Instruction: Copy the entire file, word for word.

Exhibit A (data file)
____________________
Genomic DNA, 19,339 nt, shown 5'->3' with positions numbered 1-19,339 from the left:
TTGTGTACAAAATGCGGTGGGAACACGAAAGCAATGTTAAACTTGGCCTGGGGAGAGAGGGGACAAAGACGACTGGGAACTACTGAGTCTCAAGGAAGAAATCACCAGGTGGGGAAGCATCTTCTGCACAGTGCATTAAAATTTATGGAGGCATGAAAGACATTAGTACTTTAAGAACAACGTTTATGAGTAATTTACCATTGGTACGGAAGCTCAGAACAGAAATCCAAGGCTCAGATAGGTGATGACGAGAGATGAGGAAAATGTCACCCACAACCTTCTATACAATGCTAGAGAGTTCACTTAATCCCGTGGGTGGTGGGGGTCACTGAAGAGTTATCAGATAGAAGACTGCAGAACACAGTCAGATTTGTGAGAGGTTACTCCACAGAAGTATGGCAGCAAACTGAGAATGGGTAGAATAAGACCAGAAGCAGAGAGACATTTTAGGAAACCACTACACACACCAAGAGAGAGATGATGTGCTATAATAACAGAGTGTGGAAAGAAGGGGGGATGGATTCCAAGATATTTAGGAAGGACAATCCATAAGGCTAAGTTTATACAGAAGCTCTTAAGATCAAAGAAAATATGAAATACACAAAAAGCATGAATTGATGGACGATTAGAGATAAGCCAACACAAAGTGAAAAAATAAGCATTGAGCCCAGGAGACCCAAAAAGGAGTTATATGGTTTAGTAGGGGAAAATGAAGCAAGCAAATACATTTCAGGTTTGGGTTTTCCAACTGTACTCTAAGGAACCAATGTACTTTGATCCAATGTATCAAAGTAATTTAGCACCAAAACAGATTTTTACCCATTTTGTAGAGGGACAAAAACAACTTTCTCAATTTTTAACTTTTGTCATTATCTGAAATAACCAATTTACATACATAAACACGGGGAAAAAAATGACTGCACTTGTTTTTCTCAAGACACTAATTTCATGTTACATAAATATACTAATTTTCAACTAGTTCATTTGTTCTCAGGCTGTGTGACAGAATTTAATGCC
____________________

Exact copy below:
Genomic DNA, 19,339 nt, shown 5'->3' with positions numbered 1-19,339 from the left:
TTGTGTACAAAATGCGGTGGGAACACGAAAGCAATGTTAAACTTGGCCTGGGGAGAGAGGGGACAAAGACGACTGGGAACTACTGAGTCTCAAGGAAGAAATCACCAGGTGGGGAAGCATCTTCTGCACAGTGCATTAAAATTTATGGAGGCATGAAAGACATTAGTACTTTAAGAACAACGTTTATGAGTAATTTACCATTGGTACGGAAGCTCAGAACAGAAATCCAAGGCTCAGATAGGTGATGACGAGAGATGAGGAAAATGTCACCCACAACCTTCTATACAATGCTAGAGAGTTCACTTAATCCCGTGGGTGGTGGGGGTCACTGAAGAGTTATCAGATAGAAGACTGCAGAACACAGTCAGATTTGTGAGAGGTTACTCCACAGAAGTATGGCAGCAAACTGAGAATGGGTAGAATAAGACCAGAAGCAGAGAGACATTTTAGGAAACCACTACACACACCAAGAGAGAGATGATGTGCTATAATAACAGAGTGTGGAAAGAAGGGGGGATGGATTCCAAGATATTTAGGAAGGACAATCCATAAGGCTAAGTTTATACAGAAGCTCTTAAGATCAAAGAAAATATGAAATACACAAAAAGCATGAATTGATGGACGATTAGAGATAAGCCAACACAAAGTGAAAAAATAAGCATTGAGCCCAGGAGACCCAAAAAGGAGTTATATGGTTTAGTAGGGGAAAATGAAGCAAGCAAATACATTTCAGGTTTGGGTTTTCCAACTGTACTCTAAGGAACCAATGTACTTTGATCCAATGTATCAAAGTAATTTAGCACCAAAACAGATTTTTACCCATTTTGTAGAGGGACAAAAACAACTTTCTCAATTTTTAACTTTTGTCATTATCTGAAATAACCAATTTACATACATAAACACGGGGAAAAAAATGACTGCACTTGTTTTTCTCAAGACACTAATTTCATGTTACATAAATATACTAATTTTCAACTAGTTCATTTGTTCTCAGGCTGTGTGACAGAATTTAATGCC